Porter hoping versatility will help prop up World Cup bid
The Leinster star is bidding to get into Ireland’s 31-man squad for Japan.
Andrew Porter has described the key to his World Cup selection as “like writing with your bad hand”.
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The versatile prop knows he must flourish on both sides of the scrum in order to force his way into Ireland’s final 31-man World Cup squad.
The 23-year-old made the testing transfer from loosehead to tighthead two years ago, with Leinster keen to capitalise on his raw power in the scrum cornerstone number three role.
Now an accomplished tighthead, he finds himself deputising in his old loosehead role, admitting only mastery of both will secure him a seat on the plane to Japan.
“I hadn’t played at loosehead for about two years, so I was a bit rusty,” said Porter, who featured in both prop roles during Ireland’s 29-10 victory over Italy in Dublin on Saturday.
“But it’s something I’ll be looking to work on to be as versatile as I can.
“So I’ll be looking to push that forward in the next few weeks.
“At the beginning, two years ago, switching from loosehead to tighthead was very tough. Moving across the scrum is like writing with your bad hand.
“But you’re going up against some of the best guys in the world in training and in matches, so that’s really helped over the last couple of years.
“And then it’s the same again in the past few months, having time at loosehead again.”
Joey Carbery bagged a try but limped out of the Aviva Stadium clash against Italy with ankle trouble, leaving the Munster fly-half a World Cup doubt.
Dave Kearney, Andrew Conway, Jordi Murphy and Kieran Marmion also crossed as an experimental Ireland team secured a routine victory over Conor O’Shea’s Azzurri.
Maxime Mbanda and Carlo Canna bagged first-half tries as Italy exploited Ireland’s pre-season ring-rustiness.
Porter admitted enjoying his twin tests on either side of the scrum, but insisted he still has plenty of hard graft ahead.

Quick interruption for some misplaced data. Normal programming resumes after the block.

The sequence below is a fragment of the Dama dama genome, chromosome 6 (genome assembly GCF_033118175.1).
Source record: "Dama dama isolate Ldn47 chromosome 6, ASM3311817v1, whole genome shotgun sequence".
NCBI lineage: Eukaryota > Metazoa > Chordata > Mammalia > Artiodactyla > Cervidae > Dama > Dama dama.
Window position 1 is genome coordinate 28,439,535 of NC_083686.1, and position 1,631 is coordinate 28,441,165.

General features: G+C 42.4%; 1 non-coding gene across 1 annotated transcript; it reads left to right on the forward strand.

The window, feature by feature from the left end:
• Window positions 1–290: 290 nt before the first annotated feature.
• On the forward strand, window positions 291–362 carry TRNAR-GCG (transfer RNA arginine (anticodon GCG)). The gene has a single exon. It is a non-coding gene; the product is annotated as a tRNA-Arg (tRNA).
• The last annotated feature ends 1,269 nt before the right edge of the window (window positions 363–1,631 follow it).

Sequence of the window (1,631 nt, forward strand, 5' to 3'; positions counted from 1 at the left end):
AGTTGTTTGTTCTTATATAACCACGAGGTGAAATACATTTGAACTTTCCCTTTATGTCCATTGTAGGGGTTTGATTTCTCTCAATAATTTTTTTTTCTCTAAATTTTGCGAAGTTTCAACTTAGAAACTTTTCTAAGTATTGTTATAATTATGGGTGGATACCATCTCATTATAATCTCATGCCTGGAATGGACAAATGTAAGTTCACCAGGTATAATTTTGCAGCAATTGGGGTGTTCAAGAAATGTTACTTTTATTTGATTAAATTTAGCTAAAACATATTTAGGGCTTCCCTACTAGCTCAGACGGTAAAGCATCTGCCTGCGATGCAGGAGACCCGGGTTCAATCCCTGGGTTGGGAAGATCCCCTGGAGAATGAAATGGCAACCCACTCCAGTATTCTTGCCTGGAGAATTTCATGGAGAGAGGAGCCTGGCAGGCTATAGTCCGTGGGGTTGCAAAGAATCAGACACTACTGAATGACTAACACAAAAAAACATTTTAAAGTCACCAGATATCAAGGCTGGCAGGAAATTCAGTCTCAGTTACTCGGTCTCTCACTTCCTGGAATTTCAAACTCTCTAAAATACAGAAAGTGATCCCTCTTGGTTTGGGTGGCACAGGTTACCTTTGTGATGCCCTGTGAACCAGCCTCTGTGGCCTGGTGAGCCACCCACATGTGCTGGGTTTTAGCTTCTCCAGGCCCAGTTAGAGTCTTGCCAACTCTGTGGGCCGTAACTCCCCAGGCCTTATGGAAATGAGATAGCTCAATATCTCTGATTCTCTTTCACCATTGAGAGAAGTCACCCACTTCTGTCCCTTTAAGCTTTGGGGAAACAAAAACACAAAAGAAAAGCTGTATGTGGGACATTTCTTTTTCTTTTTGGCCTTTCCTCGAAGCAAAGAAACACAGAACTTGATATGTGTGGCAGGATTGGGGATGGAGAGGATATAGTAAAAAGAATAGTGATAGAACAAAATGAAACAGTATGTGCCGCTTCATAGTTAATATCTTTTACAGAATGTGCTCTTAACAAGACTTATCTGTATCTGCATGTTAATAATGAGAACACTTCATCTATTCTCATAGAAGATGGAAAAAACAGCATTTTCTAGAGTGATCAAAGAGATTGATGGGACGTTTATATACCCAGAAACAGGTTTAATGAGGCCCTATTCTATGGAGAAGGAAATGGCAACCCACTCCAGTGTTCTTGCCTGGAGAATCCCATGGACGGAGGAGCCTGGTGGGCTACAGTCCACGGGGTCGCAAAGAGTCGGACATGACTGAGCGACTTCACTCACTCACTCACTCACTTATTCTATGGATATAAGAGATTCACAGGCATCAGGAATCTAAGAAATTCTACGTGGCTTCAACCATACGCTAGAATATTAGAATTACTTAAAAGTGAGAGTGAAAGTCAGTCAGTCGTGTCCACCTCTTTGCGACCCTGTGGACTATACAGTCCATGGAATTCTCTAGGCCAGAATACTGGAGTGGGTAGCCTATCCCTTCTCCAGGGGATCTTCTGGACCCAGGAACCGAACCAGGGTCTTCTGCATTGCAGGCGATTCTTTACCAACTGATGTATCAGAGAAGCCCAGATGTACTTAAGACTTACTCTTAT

“The neck’s a bit stiffer than usual after a game, but hopefully I can just keep getting more used to it again,” said Porter.
At the beginning, two years ago, switching from loosehead to tighthead was very tough. Moving across the scrum is like writing with your bad hand. Andrew Porter
“It’s always been something coaches go over with me, that if needs be I could slot back in at loosehead.
“So it’s important now to get reps in training, and have runs in games like these.
“It’s great to be able to play both sides, it pushes my case a bit forward like that.”
Head coach Joe Schmidt confirmed that Jack McGrath’s half-time substitution was to allow Porter the chance for a run back at loosehead.
New Ulster recruit McGrath and Munster man Dave Kilcoyne are Ireland’s specialist looseheads, with British and Irish Lions star Tadhg Furlong the main tighthead exponent.
Schmidt conceded that the flexibility for props to feature either side of the scrum becomes increasingly important when whittling numbers down to that final 31.
“We were really happy with Jack McGrath’s first half to be honest,” said Schmidt.
“He got off the line, made some good impact tackles. And Jack for us is very good around our attacking breakdown as well.
“But we wanted to shift Andrew Porter across and give him 20 minutes there.
“Because the reality is at the World Cup you’re going to need at least one prop who can play either side, potentially maybe even two.
“John Ryan has played either side in the past, and Finlay Bealham has played either side.
“So those three will probably be the guys who could cover that role, then the others would be more specialist, the likes of Cian Healy, Jack McGrath and Dave Kilcoyne on the loosehead and Tadhg Furlong on the tight.”